Investigation of a biosensor for DNA detection : a thesis presented in partial fulfilment of the requirements for the degree of Master of Engineering in Electronic Engineering at Massey University, School of Engineering and Advanced Technology (SEAT), Auckland, New Zealand
The aim of this project was to design a fully electronic sensor to detect hybridized DNA. In this study an integrated circuit for measuring capacitance of the sensor has been designed, which uses DNA as dielectric between the fingers of the sensor.
Nowadays, bio-sensors are widely used in electrical sensing where, most of these sensors use the conversion of capacitance for sensing. Some of the benefits of capacitive sensors are: high resolution, high sensitivity, low power dissipation, the ability to be integrated with other circuits, good stability and near zero thermal factors in heat exposure. Capacitive sensors are not affected by magnetic disturbances from electrical fields.
The first challenge in this study was bonding Single-strand DNA (ssDNA) to the sensor, which has been explained in chapter 2. After bonding ssDNA, the sample ssDNA will connect to their pairs on the sensor in the process called hybridization and the bonded addition then changes the capacitance of the sensor. To measure the change of the sensor‟s capacitance it is necessary to use interface circuits called “readout circuits”. These circuits convert every change in the capacitive value to electrical changes such as current, voltage, frequency or pulse bandwidth to make the processing easier. Changes in the signal are very small, making factors such as noise and offset very important.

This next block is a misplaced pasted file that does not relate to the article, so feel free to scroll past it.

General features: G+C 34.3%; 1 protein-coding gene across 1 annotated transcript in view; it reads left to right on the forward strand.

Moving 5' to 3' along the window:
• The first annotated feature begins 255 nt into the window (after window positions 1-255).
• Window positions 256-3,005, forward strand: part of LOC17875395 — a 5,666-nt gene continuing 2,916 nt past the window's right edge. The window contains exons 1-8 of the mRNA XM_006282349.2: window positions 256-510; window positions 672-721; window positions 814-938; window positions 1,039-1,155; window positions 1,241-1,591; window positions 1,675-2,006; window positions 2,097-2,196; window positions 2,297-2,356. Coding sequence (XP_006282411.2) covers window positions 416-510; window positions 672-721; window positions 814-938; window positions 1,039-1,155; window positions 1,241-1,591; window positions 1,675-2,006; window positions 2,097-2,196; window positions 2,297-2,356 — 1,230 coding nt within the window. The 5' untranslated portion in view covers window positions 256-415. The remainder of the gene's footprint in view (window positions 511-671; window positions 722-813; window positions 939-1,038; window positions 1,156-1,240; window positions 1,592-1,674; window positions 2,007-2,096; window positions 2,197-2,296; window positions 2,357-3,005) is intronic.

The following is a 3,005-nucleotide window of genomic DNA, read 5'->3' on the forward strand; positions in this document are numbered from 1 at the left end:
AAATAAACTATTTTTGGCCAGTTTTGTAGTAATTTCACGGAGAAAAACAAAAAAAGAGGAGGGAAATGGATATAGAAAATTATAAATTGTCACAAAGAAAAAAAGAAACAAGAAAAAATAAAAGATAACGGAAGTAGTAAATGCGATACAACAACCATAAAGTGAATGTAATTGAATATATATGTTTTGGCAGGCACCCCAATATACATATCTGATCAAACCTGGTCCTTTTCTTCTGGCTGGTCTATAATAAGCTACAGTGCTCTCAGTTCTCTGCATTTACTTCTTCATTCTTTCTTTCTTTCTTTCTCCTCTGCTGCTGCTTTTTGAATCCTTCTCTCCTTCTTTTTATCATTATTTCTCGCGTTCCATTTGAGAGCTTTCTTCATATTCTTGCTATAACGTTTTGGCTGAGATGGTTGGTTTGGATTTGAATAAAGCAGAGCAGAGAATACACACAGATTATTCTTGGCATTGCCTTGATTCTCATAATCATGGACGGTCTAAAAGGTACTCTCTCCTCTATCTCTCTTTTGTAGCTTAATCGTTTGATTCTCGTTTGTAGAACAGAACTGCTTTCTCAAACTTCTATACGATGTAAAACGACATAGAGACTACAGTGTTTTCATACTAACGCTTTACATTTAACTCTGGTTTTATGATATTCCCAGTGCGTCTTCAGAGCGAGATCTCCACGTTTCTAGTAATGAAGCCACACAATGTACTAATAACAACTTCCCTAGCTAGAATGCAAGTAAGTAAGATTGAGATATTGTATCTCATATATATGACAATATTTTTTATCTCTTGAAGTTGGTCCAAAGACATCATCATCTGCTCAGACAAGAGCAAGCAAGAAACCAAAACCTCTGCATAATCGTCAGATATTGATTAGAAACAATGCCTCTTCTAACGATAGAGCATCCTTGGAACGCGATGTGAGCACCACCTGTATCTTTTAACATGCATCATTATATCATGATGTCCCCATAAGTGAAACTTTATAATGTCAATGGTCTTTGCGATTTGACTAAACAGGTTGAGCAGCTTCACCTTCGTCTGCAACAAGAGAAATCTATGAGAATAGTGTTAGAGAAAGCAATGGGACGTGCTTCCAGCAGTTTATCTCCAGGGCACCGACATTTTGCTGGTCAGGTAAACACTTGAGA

There are different methods available in measuring the changes in capacitance, which are discussed in this thesis and their advantages and disadvantages are described. After considering the best choice in DNA sensor, a suitable circuit for measuring the capacitance changes has been designed and simulated. Considerations for reducing noise and offset is also built in to the design of the circuit, Correlated Double Sampling (CDS) and Chopper Stabilisation (CHS) methods are used. Also, to achieve optimum results, these two methods are combined in this thesis. From the results of simulations, it is concluded that CDS and CDS&CHS methods are best suited for our design.
In chapter four, at first, two methods for detection of the capacitance in the sensors are demonstrated in the form of block diagrams, and then the advantages and disadvantages of these methods are discussed. After choosing the better method, every part of that method was implemented separately, as an integrated circuit. After linking the different parts, an analogue integrated circuit was designed that turned the capacitive variations to time period variations. Then a digital circuit was designed in order to turn the period time variations to a digital output. The analogue part of the circuit was simulated using 0.25μm technology parameters
Investigation of biosensor for DNA detection
in Tanner software and the digital part was simulated with VHDL software. The results of these simulations are presented in chapter five. This study succeeded in reaching an accuracy of 0.7fF (Femto Farad, 10-15) capacitor variations. In the summary some suggestions for further research in this field were given.